RSNA 2017: Women's Informatics Preview

Deep learning could lend a hand with digital mammo

By Wayne Forrest, contributing writer

November 9, 2017 --

Wednesday, November 29 | 10:40 a.m.-10:50 a.m. | SSK02-02 | Room E451A
A computer system based on deep-learning technology was as efficient as radiologists in detecting breast cancer on digital mammography exams in a study by a group from Sweden and the Netherlands.

Six radiologists with a combined experience of 22 years in digital mammography retrospectively looked at 155 unilateral two-view exams, which included 73 malignant and 82 negative results. Among the 82 negative results, 42 masses were biopsy-proven as benign, while 40 normal cases were ruled as BI-RADS 1 or 2 with one-year follow-up. All lesions were rated for suspiciousness on a scale from 1 to 10, with the highest score used as the overall exam rating.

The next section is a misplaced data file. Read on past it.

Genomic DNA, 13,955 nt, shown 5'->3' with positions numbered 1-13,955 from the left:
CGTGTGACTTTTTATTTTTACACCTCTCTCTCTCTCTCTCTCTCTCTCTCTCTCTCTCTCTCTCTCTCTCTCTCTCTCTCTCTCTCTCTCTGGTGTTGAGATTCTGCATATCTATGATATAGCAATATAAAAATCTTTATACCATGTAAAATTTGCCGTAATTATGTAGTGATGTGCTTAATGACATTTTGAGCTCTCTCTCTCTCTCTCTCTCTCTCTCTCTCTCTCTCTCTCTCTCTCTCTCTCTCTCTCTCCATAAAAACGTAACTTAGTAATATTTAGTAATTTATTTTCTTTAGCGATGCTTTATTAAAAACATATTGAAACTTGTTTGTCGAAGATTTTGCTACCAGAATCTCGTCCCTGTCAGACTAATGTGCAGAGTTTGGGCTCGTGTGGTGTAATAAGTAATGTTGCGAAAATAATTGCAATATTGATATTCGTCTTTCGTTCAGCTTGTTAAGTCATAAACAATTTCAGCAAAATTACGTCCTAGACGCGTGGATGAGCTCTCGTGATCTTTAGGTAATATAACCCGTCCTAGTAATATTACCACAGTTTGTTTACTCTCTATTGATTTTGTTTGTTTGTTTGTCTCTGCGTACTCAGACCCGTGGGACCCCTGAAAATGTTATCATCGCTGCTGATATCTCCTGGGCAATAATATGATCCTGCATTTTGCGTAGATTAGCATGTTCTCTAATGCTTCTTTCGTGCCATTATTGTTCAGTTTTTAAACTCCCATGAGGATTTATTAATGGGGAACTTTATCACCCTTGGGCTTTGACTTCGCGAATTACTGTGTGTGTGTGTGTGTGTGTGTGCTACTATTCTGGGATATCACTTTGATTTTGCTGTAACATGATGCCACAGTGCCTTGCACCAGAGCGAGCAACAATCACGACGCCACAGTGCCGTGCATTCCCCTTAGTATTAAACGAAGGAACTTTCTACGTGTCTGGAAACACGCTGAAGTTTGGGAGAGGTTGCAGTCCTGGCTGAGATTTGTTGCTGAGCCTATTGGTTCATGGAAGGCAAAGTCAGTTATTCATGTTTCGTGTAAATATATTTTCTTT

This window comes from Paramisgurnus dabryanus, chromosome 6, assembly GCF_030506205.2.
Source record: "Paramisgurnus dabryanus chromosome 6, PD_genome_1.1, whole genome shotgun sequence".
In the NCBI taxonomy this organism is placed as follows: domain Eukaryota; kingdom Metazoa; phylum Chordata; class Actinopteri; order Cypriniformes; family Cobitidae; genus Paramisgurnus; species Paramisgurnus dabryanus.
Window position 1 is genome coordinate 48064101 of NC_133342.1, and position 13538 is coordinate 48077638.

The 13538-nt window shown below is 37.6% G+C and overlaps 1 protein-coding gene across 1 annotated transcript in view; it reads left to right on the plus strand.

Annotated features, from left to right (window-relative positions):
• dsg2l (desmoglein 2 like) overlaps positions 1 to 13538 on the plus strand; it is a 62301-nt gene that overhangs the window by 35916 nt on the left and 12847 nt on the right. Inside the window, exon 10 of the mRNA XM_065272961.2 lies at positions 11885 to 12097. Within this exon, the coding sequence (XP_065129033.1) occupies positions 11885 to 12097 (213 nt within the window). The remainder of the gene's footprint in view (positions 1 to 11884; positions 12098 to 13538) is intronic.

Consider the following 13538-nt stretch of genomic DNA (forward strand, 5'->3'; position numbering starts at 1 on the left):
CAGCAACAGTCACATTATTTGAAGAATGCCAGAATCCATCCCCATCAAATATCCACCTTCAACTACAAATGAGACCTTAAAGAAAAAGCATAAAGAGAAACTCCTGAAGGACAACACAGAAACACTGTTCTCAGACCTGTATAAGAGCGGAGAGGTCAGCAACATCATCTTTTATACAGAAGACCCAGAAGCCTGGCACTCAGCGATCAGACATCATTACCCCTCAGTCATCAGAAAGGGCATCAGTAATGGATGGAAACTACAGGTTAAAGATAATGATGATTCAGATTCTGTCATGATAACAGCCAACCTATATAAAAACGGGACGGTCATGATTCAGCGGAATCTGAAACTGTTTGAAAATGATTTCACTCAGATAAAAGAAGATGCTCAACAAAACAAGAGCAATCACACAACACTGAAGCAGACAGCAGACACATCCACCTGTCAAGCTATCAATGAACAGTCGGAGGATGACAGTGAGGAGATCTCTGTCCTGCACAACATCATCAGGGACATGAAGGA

The researchers then used a commercially available algorithm based on deep-learning technology (Transpara 1.2.0, ScreenPoint Medical) to analyze the dataset to automatically identify soft-tissue lesions and calcifications. The method combines the findings of all available views into a single cancer suspiciousness score of 0 to 10.

The group found no statistically significant difference between the performance of the system and any of the six readers, though the area under the curve was slightly higher for the radiologists.

"These encouraging results point to the possibility of implementing artificial intelligence-based reading of mammograms for population-based breast cancer screening programs," said presenter Alejandro Rodriguez-Ruiz from the department of radiology at Radboud University Medical Centre in Nijmegen, the Netherlands. "A computer system such as this one could be used, for instance, to automatically discard cases which are most likely normal, reducing the workload and leaving to the radiologists a case set to be read with a higher incidence of cancer."